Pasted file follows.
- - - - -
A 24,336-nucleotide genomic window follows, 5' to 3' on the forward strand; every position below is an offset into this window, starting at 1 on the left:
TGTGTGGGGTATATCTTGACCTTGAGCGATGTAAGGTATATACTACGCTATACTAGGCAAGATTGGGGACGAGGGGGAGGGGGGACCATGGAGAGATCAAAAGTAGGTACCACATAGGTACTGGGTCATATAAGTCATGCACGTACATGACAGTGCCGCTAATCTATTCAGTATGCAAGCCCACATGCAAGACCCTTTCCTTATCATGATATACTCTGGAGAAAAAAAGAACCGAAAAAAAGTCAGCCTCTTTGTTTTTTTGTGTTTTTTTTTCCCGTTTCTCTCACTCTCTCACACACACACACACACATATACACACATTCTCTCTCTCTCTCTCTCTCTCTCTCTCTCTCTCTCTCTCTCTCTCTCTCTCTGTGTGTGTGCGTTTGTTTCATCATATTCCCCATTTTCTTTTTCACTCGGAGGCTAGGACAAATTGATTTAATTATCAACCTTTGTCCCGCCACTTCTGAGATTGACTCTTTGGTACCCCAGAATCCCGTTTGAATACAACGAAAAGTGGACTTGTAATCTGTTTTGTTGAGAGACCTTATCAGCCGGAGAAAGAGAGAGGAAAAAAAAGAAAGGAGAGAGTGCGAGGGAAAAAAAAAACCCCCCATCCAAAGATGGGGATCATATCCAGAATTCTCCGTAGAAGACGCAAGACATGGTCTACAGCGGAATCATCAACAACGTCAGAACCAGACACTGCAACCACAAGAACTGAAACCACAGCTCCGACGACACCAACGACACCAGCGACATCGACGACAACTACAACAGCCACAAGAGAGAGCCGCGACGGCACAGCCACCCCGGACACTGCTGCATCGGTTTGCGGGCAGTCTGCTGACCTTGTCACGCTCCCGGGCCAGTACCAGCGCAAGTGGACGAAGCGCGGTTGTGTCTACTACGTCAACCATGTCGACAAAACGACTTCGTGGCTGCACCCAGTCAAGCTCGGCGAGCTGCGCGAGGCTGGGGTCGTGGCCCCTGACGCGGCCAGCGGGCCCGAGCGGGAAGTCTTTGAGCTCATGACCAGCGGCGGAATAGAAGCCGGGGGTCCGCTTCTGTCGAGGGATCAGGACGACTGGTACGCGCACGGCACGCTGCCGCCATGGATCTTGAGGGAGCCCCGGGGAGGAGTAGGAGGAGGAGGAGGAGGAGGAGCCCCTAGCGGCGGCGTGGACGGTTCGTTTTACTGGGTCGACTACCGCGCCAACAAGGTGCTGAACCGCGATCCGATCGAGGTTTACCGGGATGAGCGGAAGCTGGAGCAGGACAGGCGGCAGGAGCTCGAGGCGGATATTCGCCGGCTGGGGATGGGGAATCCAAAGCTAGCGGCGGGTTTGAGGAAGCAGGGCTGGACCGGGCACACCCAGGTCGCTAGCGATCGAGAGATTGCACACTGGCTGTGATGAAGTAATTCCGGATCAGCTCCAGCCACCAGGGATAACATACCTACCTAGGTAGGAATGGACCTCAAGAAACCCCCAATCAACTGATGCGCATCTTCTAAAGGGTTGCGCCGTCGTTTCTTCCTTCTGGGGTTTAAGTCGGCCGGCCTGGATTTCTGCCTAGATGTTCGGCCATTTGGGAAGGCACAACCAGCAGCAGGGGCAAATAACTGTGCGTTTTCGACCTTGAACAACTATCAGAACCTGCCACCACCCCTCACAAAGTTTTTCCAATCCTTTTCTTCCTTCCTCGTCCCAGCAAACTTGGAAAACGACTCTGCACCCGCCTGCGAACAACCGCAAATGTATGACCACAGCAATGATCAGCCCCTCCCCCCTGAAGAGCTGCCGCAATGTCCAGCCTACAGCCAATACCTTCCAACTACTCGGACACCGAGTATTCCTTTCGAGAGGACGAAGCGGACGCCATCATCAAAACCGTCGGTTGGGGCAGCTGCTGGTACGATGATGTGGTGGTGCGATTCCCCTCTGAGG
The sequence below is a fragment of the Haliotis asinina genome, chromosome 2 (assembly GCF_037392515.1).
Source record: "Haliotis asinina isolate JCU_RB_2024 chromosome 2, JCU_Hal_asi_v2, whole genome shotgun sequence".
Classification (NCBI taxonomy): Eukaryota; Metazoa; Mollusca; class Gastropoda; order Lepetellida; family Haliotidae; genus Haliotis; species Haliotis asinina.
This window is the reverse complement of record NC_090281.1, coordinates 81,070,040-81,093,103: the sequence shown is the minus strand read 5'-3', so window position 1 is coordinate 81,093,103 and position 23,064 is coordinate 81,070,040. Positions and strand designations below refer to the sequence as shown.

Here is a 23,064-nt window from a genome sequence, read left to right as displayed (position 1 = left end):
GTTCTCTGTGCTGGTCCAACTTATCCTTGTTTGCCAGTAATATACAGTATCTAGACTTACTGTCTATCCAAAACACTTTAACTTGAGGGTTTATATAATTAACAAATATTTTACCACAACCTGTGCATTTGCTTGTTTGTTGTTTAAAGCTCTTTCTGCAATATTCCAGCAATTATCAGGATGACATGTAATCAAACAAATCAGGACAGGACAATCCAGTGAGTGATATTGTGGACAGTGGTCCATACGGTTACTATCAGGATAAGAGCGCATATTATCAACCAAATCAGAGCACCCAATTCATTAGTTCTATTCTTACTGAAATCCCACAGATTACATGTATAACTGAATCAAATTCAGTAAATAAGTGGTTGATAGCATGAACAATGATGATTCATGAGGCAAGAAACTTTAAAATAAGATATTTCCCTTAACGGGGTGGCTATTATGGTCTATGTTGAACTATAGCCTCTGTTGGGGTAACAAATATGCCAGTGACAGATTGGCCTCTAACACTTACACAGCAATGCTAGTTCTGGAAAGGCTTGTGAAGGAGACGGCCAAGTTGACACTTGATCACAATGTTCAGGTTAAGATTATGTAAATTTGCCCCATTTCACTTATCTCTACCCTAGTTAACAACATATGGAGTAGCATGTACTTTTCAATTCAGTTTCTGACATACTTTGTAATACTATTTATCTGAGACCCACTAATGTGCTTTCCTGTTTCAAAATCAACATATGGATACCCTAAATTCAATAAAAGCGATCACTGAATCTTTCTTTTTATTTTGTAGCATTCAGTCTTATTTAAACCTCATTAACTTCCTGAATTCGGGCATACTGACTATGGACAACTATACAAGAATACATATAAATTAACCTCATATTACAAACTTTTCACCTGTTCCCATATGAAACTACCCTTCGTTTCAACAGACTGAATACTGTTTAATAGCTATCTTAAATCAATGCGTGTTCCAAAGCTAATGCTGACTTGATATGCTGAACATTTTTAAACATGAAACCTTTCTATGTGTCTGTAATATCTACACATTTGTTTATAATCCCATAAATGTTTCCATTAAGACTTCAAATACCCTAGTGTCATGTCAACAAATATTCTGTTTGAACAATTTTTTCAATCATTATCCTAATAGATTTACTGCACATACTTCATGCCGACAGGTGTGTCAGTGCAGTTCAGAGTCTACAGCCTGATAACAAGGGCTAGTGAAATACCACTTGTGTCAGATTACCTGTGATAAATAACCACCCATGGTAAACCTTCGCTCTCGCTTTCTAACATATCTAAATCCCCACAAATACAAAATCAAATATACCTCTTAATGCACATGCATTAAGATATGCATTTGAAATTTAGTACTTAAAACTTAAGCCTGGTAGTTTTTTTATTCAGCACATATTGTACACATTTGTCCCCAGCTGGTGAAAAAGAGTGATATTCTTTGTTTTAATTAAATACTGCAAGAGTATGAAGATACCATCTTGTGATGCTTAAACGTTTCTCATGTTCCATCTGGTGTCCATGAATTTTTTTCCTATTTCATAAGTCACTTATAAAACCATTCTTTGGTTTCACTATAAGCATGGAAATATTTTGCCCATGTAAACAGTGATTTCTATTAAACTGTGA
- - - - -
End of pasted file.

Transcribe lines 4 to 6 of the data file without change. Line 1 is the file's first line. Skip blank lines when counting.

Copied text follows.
Source record: "Haliotis asinina isolate JCU_RB_2024 chromosome 2, JCU_Hal_asi_v2, whole genome shotgun sequence".
Classification (NCBI taxonomy): Eukaryota; Metazoa; Mollusca; class Gastropoda; order Lepetellida; family Haliotidae; genus Haliotis; species Haliotis asinina.
This window is the reverse complement of record NC_090281.1, coordinates 81,070,040-81,093,103: the sequence shown is the minus strand read 5'-3', so window position 1 is coordinate 81,093,103 and position 23,064 is coordinate 81,070,040. Positions and strand designations below refer to the sequence as shown.